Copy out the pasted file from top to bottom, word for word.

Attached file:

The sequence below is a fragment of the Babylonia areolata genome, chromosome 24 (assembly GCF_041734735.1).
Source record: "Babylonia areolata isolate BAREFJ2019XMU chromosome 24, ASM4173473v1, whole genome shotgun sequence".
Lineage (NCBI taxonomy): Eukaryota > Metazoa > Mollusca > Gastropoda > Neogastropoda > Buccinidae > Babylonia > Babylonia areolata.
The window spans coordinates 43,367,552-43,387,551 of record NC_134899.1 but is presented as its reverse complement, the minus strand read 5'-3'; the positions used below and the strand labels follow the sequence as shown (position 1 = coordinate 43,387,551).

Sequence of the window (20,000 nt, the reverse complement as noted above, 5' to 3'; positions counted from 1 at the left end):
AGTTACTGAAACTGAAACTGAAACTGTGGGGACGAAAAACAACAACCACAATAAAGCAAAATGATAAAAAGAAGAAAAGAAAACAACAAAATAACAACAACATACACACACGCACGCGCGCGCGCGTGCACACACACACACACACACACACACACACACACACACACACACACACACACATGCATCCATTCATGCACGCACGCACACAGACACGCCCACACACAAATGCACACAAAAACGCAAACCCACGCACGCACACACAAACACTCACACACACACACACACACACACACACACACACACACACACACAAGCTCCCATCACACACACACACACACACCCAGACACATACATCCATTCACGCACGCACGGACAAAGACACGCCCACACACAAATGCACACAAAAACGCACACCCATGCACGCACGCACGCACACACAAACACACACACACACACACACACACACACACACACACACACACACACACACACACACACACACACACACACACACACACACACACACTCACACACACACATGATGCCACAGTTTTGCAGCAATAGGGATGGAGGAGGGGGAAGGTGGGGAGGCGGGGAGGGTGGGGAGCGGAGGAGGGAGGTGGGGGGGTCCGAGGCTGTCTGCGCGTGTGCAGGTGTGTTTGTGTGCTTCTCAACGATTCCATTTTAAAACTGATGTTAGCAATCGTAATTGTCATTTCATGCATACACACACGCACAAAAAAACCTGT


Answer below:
The sequence below is a fragment of the Babylonia areolata genome, chromosome 24 (assembly GCF_041734735.1).
Source record: "Babylonia areolata isolate BAREFJ2019XMU chromosome 24, ASM4173473v1, whole genome shotgun sequence".
Lineage (NCBI taxonomy): Eukaryota > Metazoa > Mollusca > Gastropoda > Neogastropoda > Buccinidae > Babylonia > Babylonia areolata.
The window spans coordinates 43,367,552-43,387,551 of record NC_134899.1 but is presented as its reverse complement, the minus strand read 5'-3'; the positions used below and the strand labels follow the sequence as shown (position 1 = coordinate 43,387,551).

Sequence of the window (20,000 nt, the reverse complement as noted above, 5' to 3'; positions counted from 1 at the left end):
AGTTACTGAAACTGAAACTGAAACTGTGGGGACGAAAAACAACAACCACAATAAAGCAAAATGATAAAAAGAAGAAAAGAAAACAACAAAATAACAACAACATACACACACGCACGCGCGCGCGCGTGCACACACACACACACACACACACACACACACACACACACACACACACACACATGCATCCATTCATGCACGCACGCACACAGACACGCCCACACACAAATGCACACAAAAACGCAAACCCACGCACGCACACACAAACACTCACACACACACACACACACACACACACACACACACACACACACAAGCTCCCATCACACACACACACACACACCCAGACACATACATCCATTCACGCACGCACGGACAAAGACACGCCCACACACAAATGCACACAAAAACGCACACCCATGCACGCACGCACGCACACACAAACACACACACACACACACACACACACACACACACACACACACACACACACACACACACACACACACACACACACACACACACACACTCACACACACACATGATGCCACAGTTTTGCAGCAATAGGGATGGAGGAGGGGGAAGGTGGGGAGGCGGGGAGGGTGGGGAGCGGAGGAGGGAGGTGGGGGGGTCCGAGGCTGTCTGCGCGTGTGCAGGTGTGTTTGTGTGCTTCTCAACGATTCCATTTTAAAACTGATGTTAGCAATCGTAATTGTCATTTCATGCATACACACACGCACAAAAAAACCTGT